Wednesday, March 13, 2013

Hate Groups in the United States

  
I haven't posted to this blog in a long, long time. The main reason is that I don't read the newspaper cover to cover on the weekends like I used to and so I don't come across many charts.

But then my friend Jason (@JasonRobertC) over at Opensewer tweeted a link to the Southern Poverty Law Center's map of the United States that shows the number of hate groups operating in each state and the District of Columbia. What the map didn't show was how those raw numbers of hate groups related to the population of each state. So I dusted off Excel, got the 2012 census numbers from Wikipedia, plugged in the SPLC's hate group data and then calculated the number of hate groups per 100,000 of population.

The results were interesting, but perhaps not very surprising.

A big Aloha goes to Hawaii for having no organized hate groups. Four of the top ten states were in the south (Mississippi, Arkansas, Alabama, and Georgia) and four  were from the Plains/Rockies states (Montana, Idaho, South Dakota, and North Dakota). Rounding out the top ten were West Virginia (the South?) and New Jersey.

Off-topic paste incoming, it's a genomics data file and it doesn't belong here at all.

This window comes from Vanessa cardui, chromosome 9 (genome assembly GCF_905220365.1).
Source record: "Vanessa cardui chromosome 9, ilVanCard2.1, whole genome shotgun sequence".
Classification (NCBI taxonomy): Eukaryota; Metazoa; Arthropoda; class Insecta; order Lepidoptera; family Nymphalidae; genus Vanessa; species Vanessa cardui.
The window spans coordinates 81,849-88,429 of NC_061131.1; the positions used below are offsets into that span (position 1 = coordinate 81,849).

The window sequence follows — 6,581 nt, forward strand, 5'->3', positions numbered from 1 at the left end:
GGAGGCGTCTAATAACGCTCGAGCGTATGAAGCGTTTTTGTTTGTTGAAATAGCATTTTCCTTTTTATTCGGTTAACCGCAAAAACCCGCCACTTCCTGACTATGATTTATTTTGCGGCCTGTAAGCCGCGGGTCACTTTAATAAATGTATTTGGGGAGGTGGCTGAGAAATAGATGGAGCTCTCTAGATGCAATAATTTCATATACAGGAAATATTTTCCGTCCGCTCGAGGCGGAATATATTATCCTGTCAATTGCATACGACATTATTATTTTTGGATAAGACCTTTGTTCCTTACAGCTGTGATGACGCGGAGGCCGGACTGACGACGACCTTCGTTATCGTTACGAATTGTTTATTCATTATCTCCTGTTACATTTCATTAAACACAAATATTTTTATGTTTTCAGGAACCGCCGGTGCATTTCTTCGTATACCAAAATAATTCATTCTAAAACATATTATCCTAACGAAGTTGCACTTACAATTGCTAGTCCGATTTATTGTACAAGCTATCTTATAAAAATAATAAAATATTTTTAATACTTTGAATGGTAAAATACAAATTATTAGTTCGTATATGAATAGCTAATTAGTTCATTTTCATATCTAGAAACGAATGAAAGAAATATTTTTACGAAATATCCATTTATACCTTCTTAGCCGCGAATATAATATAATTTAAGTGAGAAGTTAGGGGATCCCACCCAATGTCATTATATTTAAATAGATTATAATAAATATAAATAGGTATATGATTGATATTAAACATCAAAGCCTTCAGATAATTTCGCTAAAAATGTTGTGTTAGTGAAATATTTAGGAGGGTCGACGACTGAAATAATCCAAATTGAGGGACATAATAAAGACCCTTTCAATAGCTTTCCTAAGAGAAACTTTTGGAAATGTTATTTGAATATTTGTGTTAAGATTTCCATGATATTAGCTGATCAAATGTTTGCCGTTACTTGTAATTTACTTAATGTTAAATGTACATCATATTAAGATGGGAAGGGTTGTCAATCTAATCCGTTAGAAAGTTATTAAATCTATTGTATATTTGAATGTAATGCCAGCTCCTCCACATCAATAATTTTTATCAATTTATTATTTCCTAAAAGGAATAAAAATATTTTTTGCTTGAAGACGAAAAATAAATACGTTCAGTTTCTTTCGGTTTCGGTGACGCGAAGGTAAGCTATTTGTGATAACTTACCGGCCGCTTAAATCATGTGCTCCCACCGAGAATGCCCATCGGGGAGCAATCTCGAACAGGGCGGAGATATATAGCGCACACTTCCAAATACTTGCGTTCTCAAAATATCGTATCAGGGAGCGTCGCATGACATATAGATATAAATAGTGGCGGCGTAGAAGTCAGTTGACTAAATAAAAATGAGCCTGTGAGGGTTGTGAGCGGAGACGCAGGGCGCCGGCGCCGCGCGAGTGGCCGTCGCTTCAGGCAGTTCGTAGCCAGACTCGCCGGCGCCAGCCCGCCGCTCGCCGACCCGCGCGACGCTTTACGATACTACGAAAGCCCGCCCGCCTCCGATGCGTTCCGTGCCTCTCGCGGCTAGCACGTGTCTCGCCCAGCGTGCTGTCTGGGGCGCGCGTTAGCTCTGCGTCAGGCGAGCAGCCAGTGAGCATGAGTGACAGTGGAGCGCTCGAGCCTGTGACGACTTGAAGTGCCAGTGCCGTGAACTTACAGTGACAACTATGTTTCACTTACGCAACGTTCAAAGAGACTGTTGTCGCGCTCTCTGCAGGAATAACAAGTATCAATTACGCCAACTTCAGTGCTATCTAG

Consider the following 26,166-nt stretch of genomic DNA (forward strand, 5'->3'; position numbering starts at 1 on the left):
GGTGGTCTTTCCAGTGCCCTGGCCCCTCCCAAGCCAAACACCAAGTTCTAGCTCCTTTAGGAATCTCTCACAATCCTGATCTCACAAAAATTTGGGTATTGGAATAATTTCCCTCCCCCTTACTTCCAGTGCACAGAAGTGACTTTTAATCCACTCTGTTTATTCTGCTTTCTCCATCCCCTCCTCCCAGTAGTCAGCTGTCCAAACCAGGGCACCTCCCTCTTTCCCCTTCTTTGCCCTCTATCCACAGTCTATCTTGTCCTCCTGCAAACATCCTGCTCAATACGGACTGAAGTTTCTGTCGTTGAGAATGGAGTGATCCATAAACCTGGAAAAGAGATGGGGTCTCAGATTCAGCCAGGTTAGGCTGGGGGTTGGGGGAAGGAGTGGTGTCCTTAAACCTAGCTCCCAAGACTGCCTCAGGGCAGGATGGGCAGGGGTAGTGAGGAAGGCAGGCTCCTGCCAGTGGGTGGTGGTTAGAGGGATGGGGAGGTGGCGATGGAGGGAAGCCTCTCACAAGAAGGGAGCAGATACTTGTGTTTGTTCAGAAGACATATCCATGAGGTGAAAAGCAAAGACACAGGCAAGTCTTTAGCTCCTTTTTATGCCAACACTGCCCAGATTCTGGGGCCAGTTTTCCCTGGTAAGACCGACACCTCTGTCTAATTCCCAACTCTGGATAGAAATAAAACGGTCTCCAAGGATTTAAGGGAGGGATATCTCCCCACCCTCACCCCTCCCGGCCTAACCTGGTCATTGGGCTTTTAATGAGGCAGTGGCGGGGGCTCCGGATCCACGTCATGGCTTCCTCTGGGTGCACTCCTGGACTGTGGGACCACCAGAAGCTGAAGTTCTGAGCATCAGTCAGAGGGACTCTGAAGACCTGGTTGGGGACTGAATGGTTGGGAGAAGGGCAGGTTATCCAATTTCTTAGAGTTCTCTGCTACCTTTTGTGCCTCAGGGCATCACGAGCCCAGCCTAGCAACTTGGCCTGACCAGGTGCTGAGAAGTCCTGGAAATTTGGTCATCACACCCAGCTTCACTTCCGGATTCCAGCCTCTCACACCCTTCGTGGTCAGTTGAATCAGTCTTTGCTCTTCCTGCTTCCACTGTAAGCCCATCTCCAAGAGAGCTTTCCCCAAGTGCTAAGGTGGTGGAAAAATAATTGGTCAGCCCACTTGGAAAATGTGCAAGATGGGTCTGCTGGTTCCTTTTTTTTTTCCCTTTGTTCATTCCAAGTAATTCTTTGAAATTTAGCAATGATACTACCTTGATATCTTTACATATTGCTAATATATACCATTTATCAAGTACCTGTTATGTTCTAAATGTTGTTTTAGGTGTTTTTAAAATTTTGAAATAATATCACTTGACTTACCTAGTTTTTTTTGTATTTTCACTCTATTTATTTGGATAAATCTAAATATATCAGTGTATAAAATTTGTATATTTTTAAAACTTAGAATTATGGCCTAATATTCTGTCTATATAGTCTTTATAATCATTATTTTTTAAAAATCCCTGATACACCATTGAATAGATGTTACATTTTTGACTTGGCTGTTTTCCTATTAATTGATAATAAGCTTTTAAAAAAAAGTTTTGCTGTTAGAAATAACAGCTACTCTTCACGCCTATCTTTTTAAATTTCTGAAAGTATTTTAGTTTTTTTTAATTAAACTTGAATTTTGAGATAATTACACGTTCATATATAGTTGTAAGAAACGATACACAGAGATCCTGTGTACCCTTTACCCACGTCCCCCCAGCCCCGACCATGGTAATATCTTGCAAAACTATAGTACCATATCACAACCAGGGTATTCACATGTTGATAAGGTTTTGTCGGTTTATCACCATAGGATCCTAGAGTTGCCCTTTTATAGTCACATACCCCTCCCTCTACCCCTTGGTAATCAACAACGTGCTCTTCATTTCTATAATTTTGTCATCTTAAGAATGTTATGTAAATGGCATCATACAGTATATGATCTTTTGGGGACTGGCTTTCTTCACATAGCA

One big caveat: I removed the District of Columbia from the rankings. DC, with 14 groups, actually ranked the highest, having almost double the number of hate groups per 100,000 than the worst state. However, that reality reflects the fact that many groups base themselves in DC regardless of the location of their support. Of course there is no way to properly gauge this (or apply it to the states), but in the case of DC, I can guarantee you that the two anti-gay groups and the three white nationalist groups do not reflect the population of the District. I could make arguments about some of the other groups based in DC, but those might be harder to dismiss outright. I recognize that there might be similar arguments to be made for some states. But I still believe that the fact that the DC is the seat of the federal government is the sole reason for many of these groups locating here and is much less likely to reflect the District's population than groups basing themselves in various states.

(I would have preferred to present a table, but couldn't figure out an effective way to import it into Blogger. I also recognize that this chart may not be perfect...surely you will let me know where I erred.)

Right click on the chart and choose to open in new tab or window to make the chart bigger and more legible.